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2/22/2017 12:00:00 PM Write a Letter to the Editor Write a letter to the Editor

New Jersey’s Bayonne Bridge Reopens, But Work Remains to Remove Old Deck


Port Authority of NY & NJ

The Bayonne Bridge opened Feb. 20 in New Jersey after work was completed to raise the surface to 215 feet to ensure larger containerships can fit underneath and call the Port of New York and New Jersey.

The 85-year-old bridge originally was about 150 feet high, but couldn’t handle Neopanamax vessels without exhaustive work to get the containerships to “duck under” the deck. The Port of New York and New Jersey said in a statement that it expects larger vessels traveling through the expanded Panama Canal to regularly call the terminals later this year when the old deck is removed.

But Dan Smith, principal at the Tioga Group, a freight transportation consulting company, said he believes that the changes in shipping patterns will be gradual rather than instantaneous.

“It’s like the Panama Canal itself. You saw all the excitement over the opening of the expanded canal, but the change so far has been incremental. You don’t see all of a sudden a line of 13,000 TEU ships attempting to get through,” he said. “You’ve had persistent overcapacity in the industry, unsustainable rates and weak demand, so there are too many things going on for this to have an immediate impact. They’re making a change for the decades to come, not the weeks to come.”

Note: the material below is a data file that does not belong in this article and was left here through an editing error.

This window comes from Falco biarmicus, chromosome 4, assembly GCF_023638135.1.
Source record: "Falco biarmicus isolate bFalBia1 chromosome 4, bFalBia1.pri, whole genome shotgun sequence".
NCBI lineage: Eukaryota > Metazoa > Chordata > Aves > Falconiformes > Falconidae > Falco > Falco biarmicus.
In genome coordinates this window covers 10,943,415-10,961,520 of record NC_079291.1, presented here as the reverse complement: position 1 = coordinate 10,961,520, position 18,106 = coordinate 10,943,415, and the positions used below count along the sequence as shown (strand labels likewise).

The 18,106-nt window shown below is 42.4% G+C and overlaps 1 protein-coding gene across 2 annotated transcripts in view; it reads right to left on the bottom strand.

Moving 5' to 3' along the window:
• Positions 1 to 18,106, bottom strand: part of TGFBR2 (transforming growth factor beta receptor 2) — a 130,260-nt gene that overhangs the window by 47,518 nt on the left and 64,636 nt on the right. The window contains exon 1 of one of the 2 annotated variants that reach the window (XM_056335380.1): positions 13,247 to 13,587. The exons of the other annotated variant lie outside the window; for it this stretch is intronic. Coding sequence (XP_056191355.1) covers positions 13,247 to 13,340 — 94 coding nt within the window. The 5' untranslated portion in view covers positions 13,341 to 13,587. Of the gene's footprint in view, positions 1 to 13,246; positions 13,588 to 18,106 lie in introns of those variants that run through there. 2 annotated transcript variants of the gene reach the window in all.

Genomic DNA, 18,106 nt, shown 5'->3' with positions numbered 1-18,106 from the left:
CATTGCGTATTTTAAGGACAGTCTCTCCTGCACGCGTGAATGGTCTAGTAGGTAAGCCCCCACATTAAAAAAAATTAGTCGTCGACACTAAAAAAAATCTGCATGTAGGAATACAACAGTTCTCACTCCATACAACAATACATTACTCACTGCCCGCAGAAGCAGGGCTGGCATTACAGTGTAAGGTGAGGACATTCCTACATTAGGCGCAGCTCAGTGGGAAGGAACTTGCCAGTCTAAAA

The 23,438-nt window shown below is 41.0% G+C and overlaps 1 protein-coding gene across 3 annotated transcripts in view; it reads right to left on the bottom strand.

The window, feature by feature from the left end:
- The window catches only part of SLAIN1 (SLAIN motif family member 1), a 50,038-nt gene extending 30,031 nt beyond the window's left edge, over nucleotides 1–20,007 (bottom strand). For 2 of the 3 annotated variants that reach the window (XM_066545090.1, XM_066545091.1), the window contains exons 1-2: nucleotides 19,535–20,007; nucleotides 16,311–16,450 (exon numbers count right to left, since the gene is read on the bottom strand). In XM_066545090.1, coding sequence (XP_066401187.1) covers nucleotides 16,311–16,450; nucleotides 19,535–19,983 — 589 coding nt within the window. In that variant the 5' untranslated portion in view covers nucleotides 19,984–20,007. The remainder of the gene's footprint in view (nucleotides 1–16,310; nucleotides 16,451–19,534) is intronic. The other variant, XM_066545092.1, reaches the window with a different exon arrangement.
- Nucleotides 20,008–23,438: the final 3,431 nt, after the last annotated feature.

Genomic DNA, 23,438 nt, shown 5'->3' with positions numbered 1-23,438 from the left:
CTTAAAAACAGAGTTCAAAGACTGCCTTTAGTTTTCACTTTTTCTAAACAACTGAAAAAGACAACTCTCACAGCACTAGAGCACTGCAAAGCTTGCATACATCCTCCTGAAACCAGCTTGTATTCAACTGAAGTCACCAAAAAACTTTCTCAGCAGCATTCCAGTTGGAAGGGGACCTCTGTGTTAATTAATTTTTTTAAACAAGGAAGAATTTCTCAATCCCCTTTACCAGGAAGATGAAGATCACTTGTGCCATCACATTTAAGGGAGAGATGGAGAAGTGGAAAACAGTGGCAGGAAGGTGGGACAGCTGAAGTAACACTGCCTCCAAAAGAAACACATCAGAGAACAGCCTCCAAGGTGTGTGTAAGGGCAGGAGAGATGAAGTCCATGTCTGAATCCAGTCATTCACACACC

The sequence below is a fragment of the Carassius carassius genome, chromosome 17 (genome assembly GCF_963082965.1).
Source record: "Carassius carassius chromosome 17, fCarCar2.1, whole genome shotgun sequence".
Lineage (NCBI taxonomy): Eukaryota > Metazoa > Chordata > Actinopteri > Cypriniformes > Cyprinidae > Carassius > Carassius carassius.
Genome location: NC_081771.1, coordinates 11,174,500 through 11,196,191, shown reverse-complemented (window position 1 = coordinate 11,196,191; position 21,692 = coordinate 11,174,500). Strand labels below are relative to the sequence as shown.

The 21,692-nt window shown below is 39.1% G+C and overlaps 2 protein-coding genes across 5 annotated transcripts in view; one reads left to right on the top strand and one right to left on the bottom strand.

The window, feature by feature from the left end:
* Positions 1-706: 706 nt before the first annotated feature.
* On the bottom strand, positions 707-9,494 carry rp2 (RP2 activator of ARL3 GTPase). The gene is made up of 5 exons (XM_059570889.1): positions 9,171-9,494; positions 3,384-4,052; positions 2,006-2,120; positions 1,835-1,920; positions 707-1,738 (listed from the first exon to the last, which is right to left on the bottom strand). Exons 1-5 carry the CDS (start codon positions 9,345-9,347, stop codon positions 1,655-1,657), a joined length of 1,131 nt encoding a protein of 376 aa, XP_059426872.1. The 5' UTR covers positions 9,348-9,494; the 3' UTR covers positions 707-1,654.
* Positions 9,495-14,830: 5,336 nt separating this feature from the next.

Paul Bingham, vice president of the trade and logistics practice at the Economic Development Research Group, agreed that there won’t be any changes before the major shipping lines launch their new alliances in April. The agreements between ocean freight carriers allow for them to put containers on other vessels to help combat overcapacity.

“Even those initial new alliance deployments may not see many vessel [routes] taking advantage of the new [clearance height] immediately because there isn’t the immediate jump in volume demanded to justify it, unless the carrier alliances can substitute fewer smaller vessels and still maintain the standard weekly service frequency with the larger ships,” he said.

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By Ari Ashe
Staff Reporter


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